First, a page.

The cost savings of arbitration accrue not only to the parties but also to the marketplace because the business's costs savings are ultimately passed on to the consumer in the form of reduced prices or to the employee in the form of increased wages. The debate over arbitration usually fails to account for these indirect benefits. It is important to point out that these indirect benefits are contingent on the enforceability of pre-dispute agreements to arbitrate because it is assent to a pre-dispute arbitration agreement that lowers overall dispute resolution costs and thus enables businesses to offer lower prices and higher wages.

In other words, post-dispute arbitration agreements benefit only the disputing parties, while pre-dispute arbitration agreements benefit all of the parties who agree to the arbitration terms.4Of course, post-dispute arbitration agreements are more myth than reality anyway, as parties engaged in adversarial posturing after a dispute has arisen will rarely agree on anything, much less a cheaper dispute resolution forum that will reduce costs for one's opponent. The irony is that post-dispute arbitration is the only variety that is embraced by the special interest groups backing the current crop of anti-arbitration bills.5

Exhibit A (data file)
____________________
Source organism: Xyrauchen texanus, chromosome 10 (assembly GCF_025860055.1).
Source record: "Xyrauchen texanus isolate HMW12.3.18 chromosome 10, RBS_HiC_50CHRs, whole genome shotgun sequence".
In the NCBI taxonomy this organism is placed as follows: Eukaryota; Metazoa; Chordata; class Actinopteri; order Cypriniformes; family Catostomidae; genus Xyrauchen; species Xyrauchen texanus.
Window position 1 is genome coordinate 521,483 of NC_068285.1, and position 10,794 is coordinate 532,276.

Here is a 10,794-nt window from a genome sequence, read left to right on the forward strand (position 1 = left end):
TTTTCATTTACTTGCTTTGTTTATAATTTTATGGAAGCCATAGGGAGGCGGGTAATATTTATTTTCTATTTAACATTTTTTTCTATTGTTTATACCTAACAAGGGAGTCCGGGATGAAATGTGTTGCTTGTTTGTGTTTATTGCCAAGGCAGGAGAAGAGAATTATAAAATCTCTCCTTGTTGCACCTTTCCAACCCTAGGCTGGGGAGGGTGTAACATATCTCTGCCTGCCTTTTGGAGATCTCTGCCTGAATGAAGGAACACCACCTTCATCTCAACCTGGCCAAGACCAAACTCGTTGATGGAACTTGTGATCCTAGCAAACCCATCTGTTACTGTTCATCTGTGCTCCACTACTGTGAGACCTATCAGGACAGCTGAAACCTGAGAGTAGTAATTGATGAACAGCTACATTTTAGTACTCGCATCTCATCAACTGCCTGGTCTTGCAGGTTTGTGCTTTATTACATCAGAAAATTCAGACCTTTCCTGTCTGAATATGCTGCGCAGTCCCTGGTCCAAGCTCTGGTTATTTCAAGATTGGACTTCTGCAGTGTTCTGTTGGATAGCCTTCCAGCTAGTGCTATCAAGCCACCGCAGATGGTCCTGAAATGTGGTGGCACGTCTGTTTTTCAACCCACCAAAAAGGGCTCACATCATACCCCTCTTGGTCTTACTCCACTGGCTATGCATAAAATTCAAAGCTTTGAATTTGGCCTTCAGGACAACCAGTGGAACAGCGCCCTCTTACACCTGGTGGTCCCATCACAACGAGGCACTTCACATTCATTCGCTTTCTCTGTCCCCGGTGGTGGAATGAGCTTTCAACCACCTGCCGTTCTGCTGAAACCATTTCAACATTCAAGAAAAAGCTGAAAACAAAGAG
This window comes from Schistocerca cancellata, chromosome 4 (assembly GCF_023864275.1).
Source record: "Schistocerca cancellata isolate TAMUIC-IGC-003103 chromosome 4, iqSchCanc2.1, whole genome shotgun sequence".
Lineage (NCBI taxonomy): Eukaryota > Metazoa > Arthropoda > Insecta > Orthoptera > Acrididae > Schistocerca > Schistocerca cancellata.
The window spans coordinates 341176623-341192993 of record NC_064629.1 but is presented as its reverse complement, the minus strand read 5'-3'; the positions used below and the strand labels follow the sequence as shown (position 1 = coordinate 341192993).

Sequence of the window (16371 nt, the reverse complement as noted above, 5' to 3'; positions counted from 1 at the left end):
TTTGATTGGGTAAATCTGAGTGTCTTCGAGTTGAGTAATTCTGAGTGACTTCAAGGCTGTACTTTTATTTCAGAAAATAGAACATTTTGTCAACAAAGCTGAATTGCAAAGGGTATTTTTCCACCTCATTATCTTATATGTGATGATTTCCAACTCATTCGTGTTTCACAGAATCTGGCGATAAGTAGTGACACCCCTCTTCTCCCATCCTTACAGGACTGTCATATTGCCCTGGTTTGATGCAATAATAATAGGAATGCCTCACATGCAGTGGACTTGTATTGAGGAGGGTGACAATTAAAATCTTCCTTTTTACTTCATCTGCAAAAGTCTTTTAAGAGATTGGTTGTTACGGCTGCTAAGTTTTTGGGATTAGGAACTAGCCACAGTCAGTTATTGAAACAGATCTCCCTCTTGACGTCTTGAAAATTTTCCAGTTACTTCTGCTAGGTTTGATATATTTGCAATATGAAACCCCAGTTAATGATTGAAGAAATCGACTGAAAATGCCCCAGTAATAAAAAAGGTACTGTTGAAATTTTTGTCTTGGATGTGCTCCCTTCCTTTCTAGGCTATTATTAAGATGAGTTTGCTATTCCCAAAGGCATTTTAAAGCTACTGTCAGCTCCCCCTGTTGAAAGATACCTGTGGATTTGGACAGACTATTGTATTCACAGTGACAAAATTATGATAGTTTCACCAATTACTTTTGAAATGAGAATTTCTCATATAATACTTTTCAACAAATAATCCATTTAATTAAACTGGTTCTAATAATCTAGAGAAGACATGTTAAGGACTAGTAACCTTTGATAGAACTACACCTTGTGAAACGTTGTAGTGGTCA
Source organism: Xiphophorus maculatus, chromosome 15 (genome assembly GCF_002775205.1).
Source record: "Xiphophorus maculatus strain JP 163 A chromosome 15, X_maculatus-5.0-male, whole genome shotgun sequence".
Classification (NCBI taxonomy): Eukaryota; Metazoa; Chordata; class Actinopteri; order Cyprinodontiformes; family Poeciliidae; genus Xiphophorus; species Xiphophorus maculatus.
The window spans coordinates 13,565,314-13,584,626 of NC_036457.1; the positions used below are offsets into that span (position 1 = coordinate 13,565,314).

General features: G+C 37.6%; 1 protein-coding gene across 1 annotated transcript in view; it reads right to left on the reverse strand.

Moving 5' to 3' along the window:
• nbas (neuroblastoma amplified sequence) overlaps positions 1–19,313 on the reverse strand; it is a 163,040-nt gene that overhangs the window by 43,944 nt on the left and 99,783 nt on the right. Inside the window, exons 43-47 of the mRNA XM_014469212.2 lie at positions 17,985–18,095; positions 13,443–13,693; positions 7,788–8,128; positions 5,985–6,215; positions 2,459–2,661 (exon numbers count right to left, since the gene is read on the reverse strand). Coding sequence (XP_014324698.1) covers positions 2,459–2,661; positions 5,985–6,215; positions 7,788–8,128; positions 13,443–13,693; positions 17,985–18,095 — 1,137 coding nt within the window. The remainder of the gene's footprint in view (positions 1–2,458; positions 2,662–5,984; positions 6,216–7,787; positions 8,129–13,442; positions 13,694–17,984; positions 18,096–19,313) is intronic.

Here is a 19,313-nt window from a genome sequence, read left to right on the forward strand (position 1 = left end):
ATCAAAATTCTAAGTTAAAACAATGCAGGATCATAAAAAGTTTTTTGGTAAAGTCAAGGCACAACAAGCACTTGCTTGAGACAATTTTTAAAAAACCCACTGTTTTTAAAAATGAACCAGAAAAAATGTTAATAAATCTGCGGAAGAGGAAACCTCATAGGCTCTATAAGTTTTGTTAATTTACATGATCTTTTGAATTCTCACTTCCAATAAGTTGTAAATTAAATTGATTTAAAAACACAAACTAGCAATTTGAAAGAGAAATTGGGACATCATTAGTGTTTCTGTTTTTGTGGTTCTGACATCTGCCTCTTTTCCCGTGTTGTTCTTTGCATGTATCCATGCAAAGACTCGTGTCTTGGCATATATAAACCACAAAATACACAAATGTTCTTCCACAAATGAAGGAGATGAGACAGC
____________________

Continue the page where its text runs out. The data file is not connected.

Taxpayer Savings Are Substantial

While direct cost savings experienced by arbitrating parties is generally understood and indirect cost savings experienced as lower prices is easy to understand, aggregate cost savings to taxpayers as a result of parties choosing to resolve disputes in arbitration is almost never mentioned. Arbitration clearly reduces the burden on crowded court dockets by removing classes of commercial cases that would otherwise compete for scarce judicial resources.

In order to estimate the amount of cost savings that is realized by state court budgets, state treasuries and, ultimately, by taxpayers for each civil case that is resolved in arbitration instead of in court, it is first necessary to calculate the amount of money that is allocated in a given state for the resolution of civil cases. A few states make the requisite budget information available and relevant figures are presented below.

One of those states is New Jersey, where $571,750,000 was appropriated for the judiciary in 2006.6Importantly, New Jersey also discloses that $130,112,080 of this amount was allocated to its civil courts.7Given that 100,332 civil cases were resolved in New Jersey in 2006, simple division produces an estimated average cost of resolving a civil case in court of $1,296.81. However, this figure underestimates the average cost of resolving a contested case, because it includes cases resulting in default judgments, dismissal for want of prosecution, settlements without judicial action, and settlements through ADR. Excluding these "minimal judicial action" cases from the analysis produces an estimated average cost of resolving a contested civil case of $3,112.36.8